Seriously consider lifetime trust shares for your children. This protects the assets they inherit from creditors, divorcing spouses, spendthrift behavior, and addictions.
Like a treasure chest, your child has the key to the trust assets held in a trust, for his or her health, education, and maintenance. Your childs creditors and divorcing spouses dont have a key to the treasure chest.
Here are the Basic Considerations for Passing Inheritances in Trust
- Create a common trust until your youngest child is age 23 or has graduated from college; whichever comes first. A common trust provides for your childrens needs, without equalization for each child.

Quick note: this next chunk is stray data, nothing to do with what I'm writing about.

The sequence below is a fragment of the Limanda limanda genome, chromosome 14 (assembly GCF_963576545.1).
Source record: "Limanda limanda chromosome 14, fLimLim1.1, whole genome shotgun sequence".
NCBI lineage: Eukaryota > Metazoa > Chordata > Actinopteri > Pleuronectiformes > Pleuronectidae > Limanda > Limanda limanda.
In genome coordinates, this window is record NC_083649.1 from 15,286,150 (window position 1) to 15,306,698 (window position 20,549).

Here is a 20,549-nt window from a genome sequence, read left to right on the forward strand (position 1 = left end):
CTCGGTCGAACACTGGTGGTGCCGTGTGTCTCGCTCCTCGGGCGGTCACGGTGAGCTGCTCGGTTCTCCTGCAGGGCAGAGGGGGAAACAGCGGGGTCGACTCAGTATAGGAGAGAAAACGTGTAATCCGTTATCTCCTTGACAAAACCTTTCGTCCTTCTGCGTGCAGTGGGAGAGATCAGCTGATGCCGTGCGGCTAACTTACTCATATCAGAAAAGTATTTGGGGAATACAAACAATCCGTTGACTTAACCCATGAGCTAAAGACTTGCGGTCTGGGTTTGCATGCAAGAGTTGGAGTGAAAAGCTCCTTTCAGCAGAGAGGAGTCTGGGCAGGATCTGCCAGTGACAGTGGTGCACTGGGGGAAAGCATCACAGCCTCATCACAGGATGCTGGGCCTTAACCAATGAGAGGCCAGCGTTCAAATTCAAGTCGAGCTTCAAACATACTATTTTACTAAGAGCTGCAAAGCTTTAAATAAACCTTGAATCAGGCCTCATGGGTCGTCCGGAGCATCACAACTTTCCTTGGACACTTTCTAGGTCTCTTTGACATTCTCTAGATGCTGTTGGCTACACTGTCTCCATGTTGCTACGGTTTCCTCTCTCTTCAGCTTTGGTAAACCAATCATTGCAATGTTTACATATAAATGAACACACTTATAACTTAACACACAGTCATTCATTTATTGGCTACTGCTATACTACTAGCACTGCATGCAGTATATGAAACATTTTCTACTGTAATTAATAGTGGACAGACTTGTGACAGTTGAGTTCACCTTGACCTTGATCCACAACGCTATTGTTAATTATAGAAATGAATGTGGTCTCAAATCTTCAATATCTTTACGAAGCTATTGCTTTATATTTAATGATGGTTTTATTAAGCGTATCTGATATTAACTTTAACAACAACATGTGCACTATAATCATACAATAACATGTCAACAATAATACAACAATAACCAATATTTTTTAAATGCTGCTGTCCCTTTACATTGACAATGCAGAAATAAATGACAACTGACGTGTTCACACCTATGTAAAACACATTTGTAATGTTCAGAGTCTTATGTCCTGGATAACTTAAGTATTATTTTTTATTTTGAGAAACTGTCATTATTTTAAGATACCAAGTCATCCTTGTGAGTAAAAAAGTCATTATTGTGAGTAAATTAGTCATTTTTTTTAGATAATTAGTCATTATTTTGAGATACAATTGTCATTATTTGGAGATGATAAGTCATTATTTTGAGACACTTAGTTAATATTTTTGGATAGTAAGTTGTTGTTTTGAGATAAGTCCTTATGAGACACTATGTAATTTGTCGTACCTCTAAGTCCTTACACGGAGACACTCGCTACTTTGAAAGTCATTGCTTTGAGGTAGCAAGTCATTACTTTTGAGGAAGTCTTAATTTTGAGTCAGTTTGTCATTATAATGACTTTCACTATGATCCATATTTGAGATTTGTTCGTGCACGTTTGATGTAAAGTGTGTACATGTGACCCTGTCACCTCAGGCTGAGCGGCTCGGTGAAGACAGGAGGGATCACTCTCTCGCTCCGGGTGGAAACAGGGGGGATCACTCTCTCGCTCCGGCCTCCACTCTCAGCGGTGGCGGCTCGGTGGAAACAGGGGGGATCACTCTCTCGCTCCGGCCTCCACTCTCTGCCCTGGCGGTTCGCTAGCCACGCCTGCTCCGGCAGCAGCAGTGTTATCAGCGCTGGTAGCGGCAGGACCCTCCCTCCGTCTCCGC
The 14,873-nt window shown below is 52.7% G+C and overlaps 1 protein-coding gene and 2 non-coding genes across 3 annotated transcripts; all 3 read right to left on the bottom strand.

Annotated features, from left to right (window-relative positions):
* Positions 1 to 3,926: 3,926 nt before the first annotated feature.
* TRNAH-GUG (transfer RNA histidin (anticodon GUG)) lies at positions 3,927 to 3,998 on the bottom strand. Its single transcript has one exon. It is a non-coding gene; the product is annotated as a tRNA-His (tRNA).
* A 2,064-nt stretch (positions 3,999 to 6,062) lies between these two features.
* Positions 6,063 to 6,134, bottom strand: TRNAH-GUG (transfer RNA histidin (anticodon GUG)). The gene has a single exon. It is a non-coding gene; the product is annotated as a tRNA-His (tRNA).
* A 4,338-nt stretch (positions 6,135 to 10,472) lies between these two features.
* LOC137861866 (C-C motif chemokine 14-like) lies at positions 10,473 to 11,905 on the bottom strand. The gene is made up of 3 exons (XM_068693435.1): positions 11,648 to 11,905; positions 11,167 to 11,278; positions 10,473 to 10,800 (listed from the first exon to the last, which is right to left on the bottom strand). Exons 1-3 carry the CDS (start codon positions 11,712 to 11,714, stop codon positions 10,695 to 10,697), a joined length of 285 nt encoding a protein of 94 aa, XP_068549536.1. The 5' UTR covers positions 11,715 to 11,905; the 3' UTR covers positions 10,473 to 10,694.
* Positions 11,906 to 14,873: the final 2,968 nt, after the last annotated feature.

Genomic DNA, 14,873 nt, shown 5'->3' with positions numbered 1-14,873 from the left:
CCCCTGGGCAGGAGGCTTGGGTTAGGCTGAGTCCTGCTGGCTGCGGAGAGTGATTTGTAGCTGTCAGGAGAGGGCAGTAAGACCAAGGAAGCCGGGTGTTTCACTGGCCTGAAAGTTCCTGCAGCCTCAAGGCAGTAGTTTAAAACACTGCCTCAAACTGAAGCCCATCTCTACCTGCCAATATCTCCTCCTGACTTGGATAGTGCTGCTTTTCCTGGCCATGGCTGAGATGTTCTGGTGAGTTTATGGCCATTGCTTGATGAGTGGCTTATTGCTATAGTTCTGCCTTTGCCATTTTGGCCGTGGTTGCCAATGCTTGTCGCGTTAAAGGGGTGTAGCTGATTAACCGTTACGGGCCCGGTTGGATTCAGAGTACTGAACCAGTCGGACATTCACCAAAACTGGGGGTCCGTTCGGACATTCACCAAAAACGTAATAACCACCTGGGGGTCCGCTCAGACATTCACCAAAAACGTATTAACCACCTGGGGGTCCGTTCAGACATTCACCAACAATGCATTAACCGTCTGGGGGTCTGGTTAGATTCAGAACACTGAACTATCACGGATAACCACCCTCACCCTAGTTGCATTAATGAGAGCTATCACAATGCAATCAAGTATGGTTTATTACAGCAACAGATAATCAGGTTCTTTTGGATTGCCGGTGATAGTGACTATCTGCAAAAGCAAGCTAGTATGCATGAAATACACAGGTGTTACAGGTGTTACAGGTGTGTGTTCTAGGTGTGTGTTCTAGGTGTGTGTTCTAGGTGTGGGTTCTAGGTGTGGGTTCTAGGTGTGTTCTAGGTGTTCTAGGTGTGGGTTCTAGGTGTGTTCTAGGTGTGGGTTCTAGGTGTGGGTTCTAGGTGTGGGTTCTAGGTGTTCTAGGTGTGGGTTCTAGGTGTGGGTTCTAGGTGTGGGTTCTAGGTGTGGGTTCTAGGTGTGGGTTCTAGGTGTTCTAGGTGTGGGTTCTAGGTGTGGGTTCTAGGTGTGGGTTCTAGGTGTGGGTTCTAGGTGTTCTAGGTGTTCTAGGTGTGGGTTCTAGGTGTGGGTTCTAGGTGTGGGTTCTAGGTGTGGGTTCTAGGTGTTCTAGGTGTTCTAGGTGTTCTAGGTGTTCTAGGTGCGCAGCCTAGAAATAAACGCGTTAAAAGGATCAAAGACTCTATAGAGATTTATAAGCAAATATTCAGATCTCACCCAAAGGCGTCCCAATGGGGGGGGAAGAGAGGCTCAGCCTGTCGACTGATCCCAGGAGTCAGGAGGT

- When the common trust ends, have assets flow into lifetime individual trust shares for your children. Dont ever force assets out of trust at certain ages or at certain time. No distributions at 5, 10, and 15 years; no distributions at ages 30, 35, and 40. If assets are forced out, they may fall prey to creditors, divorcing spouses, spendthrift behavior, and addictions.
- Know that your children always have access to trust assets for their health, education, and maintenance. Consider whether protecting your children and the assets are worth a little bit of paperwork.
- Never name your child to serve alone as his or her own trustee. First, minor children cant serve as trustee; second, adult children should serve with a co-trustee to gain all those trust benefits. Your child can have the ability to choose the trustee such as a CPA, bank, or trust company.
Consult with a qualified estate planning attorney to discuss how to pass your assets to your children. Be sure to ask about lifetime trusts
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